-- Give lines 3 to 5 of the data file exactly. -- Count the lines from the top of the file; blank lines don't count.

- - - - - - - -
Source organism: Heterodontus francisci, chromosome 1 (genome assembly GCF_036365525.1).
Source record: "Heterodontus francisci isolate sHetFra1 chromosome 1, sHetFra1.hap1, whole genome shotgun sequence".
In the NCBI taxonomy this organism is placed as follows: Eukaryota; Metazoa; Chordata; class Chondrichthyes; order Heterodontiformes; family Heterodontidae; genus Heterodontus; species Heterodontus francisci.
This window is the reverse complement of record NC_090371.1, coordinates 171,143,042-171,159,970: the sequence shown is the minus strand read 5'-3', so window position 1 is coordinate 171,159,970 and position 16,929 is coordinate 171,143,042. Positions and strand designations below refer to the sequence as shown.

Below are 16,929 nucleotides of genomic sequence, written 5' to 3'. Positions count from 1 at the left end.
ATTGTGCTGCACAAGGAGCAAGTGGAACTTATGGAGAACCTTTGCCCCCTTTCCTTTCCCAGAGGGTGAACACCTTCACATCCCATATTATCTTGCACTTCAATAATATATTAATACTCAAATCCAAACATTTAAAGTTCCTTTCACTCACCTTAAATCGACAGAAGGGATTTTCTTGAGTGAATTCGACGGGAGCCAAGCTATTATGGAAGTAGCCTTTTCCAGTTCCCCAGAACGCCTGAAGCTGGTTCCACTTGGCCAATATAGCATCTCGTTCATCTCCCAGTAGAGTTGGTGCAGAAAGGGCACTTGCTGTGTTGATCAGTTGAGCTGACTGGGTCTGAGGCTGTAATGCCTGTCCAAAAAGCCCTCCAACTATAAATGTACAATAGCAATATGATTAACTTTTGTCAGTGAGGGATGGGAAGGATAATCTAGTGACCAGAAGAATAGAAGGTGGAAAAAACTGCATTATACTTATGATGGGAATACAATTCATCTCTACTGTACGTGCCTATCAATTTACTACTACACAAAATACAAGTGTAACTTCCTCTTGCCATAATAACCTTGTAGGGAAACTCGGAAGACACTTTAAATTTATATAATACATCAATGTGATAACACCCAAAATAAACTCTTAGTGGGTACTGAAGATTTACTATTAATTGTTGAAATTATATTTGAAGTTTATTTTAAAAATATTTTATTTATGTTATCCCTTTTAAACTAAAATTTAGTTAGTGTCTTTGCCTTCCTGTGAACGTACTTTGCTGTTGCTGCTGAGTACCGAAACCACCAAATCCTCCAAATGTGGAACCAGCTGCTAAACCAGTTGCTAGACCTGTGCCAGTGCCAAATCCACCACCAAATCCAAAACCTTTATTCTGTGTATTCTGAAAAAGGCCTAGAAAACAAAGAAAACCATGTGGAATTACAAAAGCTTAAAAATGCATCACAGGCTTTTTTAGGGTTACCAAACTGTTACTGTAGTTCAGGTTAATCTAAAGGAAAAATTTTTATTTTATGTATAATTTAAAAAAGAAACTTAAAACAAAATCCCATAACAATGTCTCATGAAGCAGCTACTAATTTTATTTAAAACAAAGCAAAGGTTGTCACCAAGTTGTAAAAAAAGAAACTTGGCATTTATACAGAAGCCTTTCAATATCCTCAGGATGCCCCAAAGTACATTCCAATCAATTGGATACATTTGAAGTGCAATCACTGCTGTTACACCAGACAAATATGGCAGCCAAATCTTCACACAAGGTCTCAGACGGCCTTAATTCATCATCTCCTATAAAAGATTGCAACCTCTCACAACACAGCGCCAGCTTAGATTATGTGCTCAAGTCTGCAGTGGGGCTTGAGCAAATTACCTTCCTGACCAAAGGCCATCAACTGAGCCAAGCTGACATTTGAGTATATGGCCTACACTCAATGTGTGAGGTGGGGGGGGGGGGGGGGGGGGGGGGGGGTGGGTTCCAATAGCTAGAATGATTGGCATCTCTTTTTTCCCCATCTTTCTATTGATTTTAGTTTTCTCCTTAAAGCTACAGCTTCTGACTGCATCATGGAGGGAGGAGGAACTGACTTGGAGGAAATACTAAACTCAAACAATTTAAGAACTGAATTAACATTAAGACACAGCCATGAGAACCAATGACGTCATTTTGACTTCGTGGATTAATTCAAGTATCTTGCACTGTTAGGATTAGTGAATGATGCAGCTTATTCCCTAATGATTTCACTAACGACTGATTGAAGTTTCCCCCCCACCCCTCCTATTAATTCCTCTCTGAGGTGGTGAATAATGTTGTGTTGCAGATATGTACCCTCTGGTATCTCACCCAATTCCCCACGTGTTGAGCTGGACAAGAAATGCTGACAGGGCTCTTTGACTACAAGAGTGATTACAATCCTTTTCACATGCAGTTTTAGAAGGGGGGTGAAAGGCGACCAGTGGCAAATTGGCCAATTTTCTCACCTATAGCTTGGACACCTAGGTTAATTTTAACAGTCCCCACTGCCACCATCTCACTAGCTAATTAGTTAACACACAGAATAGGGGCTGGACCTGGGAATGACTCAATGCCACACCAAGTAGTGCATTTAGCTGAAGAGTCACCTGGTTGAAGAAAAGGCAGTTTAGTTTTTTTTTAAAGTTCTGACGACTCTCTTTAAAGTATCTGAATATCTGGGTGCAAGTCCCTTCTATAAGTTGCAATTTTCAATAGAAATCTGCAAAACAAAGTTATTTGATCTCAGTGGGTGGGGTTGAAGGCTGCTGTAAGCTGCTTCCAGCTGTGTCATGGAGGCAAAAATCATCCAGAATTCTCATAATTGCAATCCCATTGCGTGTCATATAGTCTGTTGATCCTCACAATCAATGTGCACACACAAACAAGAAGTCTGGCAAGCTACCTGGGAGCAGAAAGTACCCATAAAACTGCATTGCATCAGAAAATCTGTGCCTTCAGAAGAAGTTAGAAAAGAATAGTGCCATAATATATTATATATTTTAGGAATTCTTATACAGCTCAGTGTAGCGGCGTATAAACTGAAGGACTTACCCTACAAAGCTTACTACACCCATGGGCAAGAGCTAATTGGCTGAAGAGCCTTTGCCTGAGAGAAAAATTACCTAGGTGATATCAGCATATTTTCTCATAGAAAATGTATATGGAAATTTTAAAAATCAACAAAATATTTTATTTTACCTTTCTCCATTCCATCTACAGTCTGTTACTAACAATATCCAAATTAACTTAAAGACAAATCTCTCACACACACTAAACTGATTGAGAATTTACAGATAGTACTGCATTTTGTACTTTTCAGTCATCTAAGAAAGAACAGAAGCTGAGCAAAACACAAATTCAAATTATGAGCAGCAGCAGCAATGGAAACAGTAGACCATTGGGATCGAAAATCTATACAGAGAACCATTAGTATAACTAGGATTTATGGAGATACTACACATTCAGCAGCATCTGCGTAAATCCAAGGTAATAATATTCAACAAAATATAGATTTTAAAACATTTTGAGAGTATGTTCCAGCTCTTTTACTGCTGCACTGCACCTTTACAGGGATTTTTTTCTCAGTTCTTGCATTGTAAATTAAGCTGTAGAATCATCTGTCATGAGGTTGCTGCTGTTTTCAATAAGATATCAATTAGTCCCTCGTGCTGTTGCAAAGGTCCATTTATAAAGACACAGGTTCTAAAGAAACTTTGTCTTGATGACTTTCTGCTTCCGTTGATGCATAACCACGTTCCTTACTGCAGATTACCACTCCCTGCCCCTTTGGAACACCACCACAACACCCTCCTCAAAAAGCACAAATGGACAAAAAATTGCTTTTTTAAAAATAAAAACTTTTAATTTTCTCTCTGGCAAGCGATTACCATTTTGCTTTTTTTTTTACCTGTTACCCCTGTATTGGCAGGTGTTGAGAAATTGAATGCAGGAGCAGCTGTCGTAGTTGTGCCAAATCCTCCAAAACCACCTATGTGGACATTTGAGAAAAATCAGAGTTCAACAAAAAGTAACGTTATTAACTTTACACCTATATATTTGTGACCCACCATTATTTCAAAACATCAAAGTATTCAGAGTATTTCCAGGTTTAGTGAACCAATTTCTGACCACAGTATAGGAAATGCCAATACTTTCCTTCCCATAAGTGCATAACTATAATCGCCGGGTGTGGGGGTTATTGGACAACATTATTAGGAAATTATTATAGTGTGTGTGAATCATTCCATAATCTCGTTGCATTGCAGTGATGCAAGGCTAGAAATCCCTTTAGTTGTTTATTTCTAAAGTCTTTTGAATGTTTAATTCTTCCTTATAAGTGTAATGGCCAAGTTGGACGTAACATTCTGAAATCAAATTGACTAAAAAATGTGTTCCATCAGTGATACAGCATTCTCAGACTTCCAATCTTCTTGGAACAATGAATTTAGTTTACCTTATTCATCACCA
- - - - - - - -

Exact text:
In the NCBI taxonomy this organism is placed as follows: Eukaryota; Metazoa; Chordata; class Chondrichthyes; order Heterodontiformes; family Heterodontidae; genus Heterodontus; species Heterodontus francisci.
This window is the reverse complement of record NC_090371.1, coordinates 171,143,042-171,159,970: the sequence shown is the minus strand read 5'-3', so window position 1 is coordinate 171,159,970 and position 16,929 is coordinate 171,143,042. Positions and strand designations below refer to the sequence as shown.

Below are 16,929 nucleotides of genomic sequence, written 5' to 3'. Positions count from 1 at the left end.